In December 2019, Costa debuted Costa Smeralda and became the second cruise line to operate a cruise ship fully powered by liquefied natural gas (LNG), after AIDA debuted AIDAnova one year earlier.[15] Costa Smeralda is to be joined by her sister LNG ship, Costa Toscana, in 2021. On 30 January 2020 Costa Smeralda was quarantined along with some 6,000 passengers at the Italian port of Civitavecchia following two suspected cases of Covid-19.[16]

Market position and demographics[edit]

As of 2015, Italians accounted for 25 to 30% of bookings on most Costa cruise holidays, followed by the French, the Germans, and the Spanish.[17] North Americans only made up approximately between 5 and 15% of the passengers aboard most ships.[17] English is also mandated as the "universal" language on every Costa ship, and all crew members are required to be able to communicate in it.[17]

During an interview with Travel Pulse in 2015, Scott Knutson, vice president of sales and marketing for Costa Cruises North America, shared his thoughts on Costa's position in the cruise industry and its ways of adapting to an international audience:

The most important thing to keep in mind is that we are an international product. We are uniquely positioned as the only international brand that hasn’t adapted its product to the American market. That authenticity allows us to go to a certain segment of the market. It’s those vacationers who like the international experience—the food, the wine, the service.[17]

Temporary shutdown due to the COVID-19 pandemic[edit]

Virtually all cruises around the world were cancelled in March 2020 due to the worldwide COVID-19 pandemic.[18] As of September 2020, the no-sail rule by the Centers for Disease Control and Prevention prohibited cruising in the U.S. until October 31, 2020 at the earliest but other countries had already allowed for cruises to recommence.[19]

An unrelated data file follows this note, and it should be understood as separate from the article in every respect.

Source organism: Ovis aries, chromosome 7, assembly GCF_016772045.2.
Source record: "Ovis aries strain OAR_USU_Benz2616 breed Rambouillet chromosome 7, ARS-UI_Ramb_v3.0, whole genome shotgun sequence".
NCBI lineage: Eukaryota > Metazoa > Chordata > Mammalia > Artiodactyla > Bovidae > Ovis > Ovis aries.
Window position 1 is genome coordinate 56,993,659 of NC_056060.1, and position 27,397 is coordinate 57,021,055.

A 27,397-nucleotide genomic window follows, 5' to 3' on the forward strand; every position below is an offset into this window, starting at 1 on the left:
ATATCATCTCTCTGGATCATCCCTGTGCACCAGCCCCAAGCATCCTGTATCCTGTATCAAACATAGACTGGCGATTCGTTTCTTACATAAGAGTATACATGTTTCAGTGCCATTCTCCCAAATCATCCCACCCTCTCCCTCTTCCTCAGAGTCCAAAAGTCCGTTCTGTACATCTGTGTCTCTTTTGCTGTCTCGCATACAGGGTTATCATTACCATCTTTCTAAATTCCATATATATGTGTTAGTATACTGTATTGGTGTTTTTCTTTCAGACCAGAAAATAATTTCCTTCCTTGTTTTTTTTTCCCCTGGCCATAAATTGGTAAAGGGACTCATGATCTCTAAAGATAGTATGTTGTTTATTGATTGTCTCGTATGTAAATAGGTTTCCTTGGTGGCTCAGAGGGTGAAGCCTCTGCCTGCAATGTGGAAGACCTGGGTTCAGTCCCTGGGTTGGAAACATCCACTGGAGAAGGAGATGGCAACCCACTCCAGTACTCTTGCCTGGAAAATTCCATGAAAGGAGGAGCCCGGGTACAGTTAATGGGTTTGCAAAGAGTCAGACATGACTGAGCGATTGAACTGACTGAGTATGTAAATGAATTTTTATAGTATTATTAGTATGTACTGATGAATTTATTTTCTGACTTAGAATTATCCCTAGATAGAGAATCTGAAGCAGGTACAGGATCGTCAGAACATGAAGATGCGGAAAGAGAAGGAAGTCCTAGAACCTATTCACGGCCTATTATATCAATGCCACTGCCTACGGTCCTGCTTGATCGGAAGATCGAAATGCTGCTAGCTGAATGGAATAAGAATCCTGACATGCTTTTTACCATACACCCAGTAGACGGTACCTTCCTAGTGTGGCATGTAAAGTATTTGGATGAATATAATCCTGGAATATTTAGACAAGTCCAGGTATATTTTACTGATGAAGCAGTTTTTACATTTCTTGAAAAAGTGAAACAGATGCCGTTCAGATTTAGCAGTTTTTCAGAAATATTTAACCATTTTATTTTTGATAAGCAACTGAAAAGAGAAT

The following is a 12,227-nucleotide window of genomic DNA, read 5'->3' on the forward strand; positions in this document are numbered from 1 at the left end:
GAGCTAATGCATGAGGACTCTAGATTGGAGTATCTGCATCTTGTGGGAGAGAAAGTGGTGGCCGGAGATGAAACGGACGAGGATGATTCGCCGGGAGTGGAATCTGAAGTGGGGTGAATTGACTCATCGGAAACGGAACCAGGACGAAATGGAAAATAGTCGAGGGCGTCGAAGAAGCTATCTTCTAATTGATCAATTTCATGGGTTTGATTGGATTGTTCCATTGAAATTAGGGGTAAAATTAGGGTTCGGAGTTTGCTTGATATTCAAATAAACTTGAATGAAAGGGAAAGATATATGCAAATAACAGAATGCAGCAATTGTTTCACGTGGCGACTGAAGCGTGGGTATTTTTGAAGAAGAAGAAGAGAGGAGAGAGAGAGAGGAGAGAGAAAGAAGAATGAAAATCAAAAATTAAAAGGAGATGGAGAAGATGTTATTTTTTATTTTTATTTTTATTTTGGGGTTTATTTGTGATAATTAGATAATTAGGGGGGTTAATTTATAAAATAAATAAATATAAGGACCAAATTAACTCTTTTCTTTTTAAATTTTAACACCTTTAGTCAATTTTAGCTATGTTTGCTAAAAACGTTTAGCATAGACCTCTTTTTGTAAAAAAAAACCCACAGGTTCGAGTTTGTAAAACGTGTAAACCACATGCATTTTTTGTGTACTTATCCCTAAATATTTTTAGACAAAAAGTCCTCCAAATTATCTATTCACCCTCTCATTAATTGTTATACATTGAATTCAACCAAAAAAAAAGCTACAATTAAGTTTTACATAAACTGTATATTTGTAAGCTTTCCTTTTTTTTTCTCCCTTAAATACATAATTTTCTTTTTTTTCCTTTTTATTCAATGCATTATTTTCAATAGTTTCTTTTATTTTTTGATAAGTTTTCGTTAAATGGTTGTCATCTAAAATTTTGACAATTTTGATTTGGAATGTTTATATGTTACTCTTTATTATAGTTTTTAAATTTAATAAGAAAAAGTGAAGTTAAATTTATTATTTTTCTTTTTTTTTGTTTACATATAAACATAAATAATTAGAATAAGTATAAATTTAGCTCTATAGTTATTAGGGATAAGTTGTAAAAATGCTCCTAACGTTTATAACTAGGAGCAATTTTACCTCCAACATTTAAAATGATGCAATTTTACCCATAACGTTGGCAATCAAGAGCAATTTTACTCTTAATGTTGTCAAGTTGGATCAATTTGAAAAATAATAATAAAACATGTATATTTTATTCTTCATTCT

Costa began new sailings on 6 September in Italy, initially with two ships, Costa Deliziosa and Costa Diadema. At that time, the line required all passengers to be from Italy. By 27 September 2020, however, "Costa Cruises will be available for all European citizens who are residents in any of the countries listed in the most recent decree from the Prime Minister of Italy" according to a news report. The company had implemented strict health protocols to protect its staff and guests.[20]


Current fleet[edit]

Ship Built Builder Entered service
for Costa
Gross tonnage Flag Notes Image
Atlantica class
Costa Mediterranea 2003 Kværner Masa-Yards
Helsinki New Shipyard
2003 85,619 Italy It is scheduled to be transferred to a new Chinese cruise line in May 2021.[21]
Fortuna (Triumph) class
Costa Fortuna 2003 Fincantieri 2003 102,587 Italy Identical to Carnival Triumph and Carnival Victory
Costa Magica 2004 Fincantieri 2004 102,587 Italy
Identical to Carnival Triumph and Carnival Victory
Concordia class
Costa Serena 2007 Fincantieri 2007 114,500 Italy Concordia-class Costa Serena in Hakata port.jpg
Costa Pacifica 2009 Fincantieri 2009 114,500 Italy Concordia-class
Costa Favolosa 2011 Fincantieri 2011 114,500 Italy Modified Concordia-class
Costa Fascinosa 2012 Fincantieri 2012 114,500 Italy Modified Concordia-class Costa Fascinosa in 2018.18.jpg
Luminosa class (Hybrid Spirit/Vista Class)
Costa Luminosa 2009 Fincantieri 2009 92,700 Italy Hybrid design between Atlantica- and Vista-class ships
Costa Deliziosa 2010 Fincantieri 2010 92,700 Italy Hybrid design between Atlantica- and Vista-class ships 42DSCF0778 Deliziosa am Nordkapp.jpg